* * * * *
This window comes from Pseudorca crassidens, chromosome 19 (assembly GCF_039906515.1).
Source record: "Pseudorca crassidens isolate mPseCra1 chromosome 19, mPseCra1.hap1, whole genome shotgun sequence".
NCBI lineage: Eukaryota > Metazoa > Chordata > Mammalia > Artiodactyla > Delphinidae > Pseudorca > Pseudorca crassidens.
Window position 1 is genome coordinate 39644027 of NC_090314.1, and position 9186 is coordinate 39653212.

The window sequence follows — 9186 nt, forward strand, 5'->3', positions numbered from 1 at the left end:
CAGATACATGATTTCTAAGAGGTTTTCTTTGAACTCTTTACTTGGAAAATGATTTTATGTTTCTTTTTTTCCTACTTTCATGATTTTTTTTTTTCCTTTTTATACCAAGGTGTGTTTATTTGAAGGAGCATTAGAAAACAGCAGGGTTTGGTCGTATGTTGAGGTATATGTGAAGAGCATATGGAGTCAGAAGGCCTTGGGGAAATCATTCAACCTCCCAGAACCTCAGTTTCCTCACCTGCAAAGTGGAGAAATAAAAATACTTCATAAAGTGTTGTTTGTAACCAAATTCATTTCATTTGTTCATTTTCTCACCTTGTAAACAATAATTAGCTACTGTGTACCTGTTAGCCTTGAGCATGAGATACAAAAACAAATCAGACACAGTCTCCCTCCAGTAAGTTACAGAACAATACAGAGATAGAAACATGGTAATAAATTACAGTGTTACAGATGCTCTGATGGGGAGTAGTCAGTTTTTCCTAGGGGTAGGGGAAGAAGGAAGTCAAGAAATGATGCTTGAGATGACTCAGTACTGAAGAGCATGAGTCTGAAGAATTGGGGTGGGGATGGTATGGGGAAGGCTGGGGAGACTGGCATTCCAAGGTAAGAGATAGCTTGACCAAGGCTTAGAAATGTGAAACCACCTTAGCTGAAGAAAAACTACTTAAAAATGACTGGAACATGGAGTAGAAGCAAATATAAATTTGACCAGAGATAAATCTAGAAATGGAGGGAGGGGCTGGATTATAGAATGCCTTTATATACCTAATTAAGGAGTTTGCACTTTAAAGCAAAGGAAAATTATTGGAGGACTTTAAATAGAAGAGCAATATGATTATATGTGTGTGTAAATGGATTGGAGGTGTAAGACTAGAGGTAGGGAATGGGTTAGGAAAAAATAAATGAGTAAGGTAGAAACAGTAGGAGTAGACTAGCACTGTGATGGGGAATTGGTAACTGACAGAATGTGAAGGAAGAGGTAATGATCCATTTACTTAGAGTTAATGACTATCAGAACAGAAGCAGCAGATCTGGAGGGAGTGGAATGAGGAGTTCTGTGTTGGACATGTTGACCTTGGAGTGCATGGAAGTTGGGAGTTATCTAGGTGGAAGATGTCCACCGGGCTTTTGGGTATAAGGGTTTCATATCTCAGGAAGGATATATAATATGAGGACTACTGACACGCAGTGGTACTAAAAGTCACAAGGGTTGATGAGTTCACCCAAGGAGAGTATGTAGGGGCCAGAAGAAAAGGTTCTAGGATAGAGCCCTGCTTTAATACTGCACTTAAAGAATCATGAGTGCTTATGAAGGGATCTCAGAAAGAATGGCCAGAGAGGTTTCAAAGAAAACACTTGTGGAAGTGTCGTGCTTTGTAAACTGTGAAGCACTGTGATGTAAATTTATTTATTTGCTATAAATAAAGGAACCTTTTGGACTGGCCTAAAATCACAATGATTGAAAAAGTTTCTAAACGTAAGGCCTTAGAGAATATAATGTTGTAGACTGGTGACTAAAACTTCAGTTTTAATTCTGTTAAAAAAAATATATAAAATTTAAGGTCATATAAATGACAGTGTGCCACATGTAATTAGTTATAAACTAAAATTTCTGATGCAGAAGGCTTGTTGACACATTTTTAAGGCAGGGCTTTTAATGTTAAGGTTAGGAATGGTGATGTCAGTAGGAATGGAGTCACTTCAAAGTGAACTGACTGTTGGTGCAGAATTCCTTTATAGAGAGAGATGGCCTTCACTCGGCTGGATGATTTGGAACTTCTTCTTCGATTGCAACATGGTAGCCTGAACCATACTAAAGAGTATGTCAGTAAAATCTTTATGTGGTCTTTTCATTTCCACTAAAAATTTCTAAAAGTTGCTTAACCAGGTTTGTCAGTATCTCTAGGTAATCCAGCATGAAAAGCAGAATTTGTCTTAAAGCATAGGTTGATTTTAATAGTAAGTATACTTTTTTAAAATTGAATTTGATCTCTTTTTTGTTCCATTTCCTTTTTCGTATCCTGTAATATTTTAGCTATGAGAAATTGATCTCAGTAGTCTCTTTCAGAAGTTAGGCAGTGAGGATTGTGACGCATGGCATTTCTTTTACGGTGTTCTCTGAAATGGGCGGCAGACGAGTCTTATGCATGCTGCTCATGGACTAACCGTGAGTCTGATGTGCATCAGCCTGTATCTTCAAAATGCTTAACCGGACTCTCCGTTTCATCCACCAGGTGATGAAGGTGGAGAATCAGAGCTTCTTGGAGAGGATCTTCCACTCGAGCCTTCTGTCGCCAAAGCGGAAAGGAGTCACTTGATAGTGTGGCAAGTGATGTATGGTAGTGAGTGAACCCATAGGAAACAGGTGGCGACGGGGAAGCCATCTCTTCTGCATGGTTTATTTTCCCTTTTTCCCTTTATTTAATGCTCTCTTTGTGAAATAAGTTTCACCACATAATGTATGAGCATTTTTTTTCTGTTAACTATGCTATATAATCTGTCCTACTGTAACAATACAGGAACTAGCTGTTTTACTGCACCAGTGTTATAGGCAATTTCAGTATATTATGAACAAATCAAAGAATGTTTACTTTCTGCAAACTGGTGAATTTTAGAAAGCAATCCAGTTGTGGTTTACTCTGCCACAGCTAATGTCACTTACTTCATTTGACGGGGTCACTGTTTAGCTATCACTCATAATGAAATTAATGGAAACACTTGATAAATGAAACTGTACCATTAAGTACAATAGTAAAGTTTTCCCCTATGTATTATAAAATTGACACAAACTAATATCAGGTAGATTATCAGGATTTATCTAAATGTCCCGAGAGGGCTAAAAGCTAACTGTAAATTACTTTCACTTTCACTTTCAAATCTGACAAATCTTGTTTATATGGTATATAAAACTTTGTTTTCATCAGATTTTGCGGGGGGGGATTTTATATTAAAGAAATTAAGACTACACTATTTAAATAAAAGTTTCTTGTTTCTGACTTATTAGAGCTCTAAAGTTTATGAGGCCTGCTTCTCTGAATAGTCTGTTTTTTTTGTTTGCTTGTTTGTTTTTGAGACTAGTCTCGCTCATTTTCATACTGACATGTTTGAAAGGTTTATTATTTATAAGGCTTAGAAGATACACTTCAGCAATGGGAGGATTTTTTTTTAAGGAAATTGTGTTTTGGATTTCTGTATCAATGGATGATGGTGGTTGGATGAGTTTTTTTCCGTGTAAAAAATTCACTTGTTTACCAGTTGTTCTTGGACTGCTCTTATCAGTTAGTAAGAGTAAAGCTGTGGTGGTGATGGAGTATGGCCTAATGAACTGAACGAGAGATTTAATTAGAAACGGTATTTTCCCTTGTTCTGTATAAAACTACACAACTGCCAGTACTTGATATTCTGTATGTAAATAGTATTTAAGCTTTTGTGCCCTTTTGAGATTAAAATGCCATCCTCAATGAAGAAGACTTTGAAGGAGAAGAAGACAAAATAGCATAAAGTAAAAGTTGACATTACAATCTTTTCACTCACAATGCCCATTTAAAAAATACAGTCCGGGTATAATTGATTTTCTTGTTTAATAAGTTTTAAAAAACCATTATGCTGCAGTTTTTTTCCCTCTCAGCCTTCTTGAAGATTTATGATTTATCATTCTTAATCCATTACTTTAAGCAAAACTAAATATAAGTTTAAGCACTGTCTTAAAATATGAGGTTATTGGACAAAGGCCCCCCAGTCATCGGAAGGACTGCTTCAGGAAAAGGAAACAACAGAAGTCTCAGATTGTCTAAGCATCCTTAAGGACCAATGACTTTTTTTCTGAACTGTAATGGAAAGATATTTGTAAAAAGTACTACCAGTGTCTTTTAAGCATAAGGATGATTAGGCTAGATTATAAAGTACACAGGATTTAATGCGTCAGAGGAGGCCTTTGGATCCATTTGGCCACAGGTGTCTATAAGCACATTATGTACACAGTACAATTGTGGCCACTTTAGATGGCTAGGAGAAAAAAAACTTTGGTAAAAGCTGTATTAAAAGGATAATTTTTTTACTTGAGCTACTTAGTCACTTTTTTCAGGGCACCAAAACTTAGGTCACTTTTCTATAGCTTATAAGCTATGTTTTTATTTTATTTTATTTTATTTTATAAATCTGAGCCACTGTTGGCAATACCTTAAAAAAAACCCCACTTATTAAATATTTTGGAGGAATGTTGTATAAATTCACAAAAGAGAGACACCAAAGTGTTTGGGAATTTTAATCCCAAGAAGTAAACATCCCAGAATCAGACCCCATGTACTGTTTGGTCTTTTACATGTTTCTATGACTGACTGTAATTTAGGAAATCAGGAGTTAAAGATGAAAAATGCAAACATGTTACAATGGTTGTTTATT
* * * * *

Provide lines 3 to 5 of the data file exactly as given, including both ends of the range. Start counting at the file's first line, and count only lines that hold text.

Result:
NCBI lineage: Eukaryota > Metazoa > Chordata > Mammalia > Artiodactyla > Delphinidae > Pseudorca > Pseudorca crassidens.
Window position 1 is genome coordinate 39644027 of NC_090314.1, and position 9186 is coordinate 39653212.

The window sequence follows — 9186 nt, forward strand, 5'->3', positions numbered from 1 at the left end: